When it comes to choosing a location for a natural gas marine terminal, PERU LNG (Liquefied Natural Gas) discovered that the options are not always black and white. When their construction site became the home of choice for Humboldt penguins, PERU LNG called upon the Smithsonian Conservation Biology Institute (SCBI)'s Biodiversity Monitoring and Assessment Program (BMAP) to study the terminal's impact on wildlife. As BMAP's marine managing director Ximena Velez-Zuazo explains, the penguins' prosperity surprised everyone involved.
This story appears in the July 2016 issue of Smithsonian Conservation Biology Institute News. Want science delivered straight to your inbox? Sign up for the e-newsletter here.
What is a Humboldt penguin?
These birds get their name from their native habitat, the Humboldt Current, which spans South America from Chile to the tip of Peru. Humboldt penguins have white C-shaped patches of feathers on their heads, pink patches on their faces and black feathers along their backs and tails.
Why is SCBI studying these penguins?
PERU LNG is a liquefied natural gas company located approximately 103 miles south of Lima, Peru. In 2007, they began construction on a breakwater—a structure used to minimize the effects of damaging waves—for a natural gas marine terminal. As they began working, they noticed two Humboldt penguins near the construction site!
The presence of the penguins prompted PERU LNG to partner with SCBI's Center for Conservation and Sustainability to research the seabirds and other marine life at the breakwater site. Our Biodiversity Monitoring and Assessment Program, or BMAP, monitors ecological trends and the company's effects on species and nearby habitats.
Humboldt penguins are listed as vulnerable by the International Union for Conservation of Nature, so both entities wanted to coordinate the construction and operation of the gas pipeline with conservation in mind.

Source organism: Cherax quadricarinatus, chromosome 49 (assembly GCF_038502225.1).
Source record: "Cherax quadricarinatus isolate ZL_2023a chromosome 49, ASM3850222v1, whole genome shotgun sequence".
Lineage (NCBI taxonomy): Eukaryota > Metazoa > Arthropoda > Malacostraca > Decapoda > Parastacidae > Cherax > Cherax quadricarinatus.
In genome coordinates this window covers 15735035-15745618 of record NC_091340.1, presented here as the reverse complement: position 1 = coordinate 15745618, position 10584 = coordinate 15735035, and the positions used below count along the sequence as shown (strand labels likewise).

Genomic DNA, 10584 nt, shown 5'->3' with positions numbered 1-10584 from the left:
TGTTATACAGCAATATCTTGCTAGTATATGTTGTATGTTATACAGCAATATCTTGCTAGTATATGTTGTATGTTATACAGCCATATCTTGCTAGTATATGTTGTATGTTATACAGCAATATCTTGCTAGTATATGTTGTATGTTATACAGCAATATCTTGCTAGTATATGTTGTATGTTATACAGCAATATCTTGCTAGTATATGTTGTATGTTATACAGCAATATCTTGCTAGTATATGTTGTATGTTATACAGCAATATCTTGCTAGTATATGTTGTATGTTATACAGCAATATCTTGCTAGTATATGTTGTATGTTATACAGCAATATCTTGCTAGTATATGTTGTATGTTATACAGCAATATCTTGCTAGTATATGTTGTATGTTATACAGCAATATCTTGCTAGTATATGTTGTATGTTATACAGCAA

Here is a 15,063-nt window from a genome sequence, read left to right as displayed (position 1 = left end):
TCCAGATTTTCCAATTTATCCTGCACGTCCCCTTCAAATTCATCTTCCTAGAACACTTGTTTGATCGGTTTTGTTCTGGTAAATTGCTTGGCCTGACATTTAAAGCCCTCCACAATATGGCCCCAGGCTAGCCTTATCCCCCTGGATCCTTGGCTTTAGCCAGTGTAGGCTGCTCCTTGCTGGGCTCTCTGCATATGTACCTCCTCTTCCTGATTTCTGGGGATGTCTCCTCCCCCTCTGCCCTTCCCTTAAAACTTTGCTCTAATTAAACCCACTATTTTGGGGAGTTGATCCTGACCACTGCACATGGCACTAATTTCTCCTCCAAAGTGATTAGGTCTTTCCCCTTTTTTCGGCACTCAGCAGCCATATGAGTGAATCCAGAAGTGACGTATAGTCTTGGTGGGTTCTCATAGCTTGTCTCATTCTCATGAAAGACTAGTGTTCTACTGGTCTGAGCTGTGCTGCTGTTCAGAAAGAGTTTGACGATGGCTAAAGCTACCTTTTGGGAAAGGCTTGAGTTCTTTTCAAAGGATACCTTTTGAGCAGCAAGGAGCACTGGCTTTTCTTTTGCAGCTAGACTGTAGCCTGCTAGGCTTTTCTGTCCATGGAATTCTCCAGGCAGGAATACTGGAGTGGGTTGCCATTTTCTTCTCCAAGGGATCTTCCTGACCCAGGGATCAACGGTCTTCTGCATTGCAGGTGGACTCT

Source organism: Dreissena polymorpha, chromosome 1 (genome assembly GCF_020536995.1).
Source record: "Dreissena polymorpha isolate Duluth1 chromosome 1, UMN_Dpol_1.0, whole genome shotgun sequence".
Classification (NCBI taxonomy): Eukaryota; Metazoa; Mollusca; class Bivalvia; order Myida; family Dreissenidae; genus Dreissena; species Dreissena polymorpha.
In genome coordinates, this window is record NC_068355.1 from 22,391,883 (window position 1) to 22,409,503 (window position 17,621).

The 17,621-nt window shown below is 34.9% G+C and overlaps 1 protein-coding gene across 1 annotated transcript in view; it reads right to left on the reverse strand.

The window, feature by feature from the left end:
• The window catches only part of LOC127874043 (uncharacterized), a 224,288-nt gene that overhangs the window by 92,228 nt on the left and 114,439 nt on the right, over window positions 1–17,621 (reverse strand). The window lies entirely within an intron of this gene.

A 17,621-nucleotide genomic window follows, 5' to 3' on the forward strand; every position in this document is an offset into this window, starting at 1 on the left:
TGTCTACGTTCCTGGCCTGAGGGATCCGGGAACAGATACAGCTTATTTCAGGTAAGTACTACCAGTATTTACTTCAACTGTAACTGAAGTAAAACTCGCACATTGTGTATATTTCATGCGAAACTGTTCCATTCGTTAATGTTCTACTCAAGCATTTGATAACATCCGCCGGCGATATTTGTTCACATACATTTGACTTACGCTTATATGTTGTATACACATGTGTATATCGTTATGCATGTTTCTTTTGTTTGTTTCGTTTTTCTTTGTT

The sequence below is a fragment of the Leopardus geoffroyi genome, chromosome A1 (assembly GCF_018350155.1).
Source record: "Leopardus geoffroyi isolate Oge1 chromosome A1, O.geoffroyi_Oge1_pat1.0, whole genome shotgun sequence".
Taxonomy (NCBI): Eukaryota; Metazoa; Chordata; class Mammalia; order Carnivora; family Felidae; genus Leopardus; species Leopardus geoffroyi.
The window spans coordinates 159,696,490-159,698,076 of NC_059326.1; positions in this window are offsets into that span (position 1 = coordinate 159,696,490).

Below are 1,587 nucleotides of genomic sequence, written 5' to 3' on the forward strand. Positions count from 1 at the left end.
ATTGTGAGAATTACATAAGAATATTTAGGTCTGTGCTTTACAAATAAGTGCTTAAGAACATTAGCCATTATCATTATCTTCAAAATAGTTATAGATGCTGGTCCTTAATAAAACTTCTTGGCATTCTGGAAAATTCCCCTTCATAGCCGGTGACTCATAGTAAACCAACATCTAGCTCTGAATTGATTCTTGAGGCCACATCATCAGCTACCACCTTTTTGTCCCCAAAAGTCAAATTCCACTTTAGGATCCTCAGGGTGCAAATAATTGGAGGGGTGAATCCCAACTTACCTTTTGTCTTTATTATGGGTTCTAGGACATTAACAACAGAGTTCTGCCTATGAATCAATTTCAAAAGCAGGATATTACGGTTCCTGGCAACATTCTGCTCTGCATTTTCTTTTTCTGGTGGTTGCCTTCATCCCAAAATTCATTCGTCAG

What happened to those two Humboldt penguins?
Like many other penguins, they were just passing by. PERU LNG didn't know it when they built the breakwater, but it's a perfect place for penguins. It appears that these penguins were young individuals and adults looking for a new place to establish themselves after being displaced from the nearby Guano Islands.
By the time the terminal was completed in 2009, Humboldt penguins had already colonized it. In 2012, the colony had grown to 60 penguins, and, by the following year, that number had grown to 381 individuals. As of May 2016, we’ve counted 800 penguins in the colony.
In fact, the colony has become so populous that it has since expanded to a neighboring breakwater, which is home to more than 100 penguins. And to think it all started with those two that were just passing by!
Why do the penguins keep coming back?
The breakwater is situated against a sandy beach and calms the waves that are intensified by a nearby international port. It is made of concrete bricks on one side and natural rock on the other. The construction creates a multitude of caves and crevices that are perfect hiding and nesting places for penguins and other sea birds.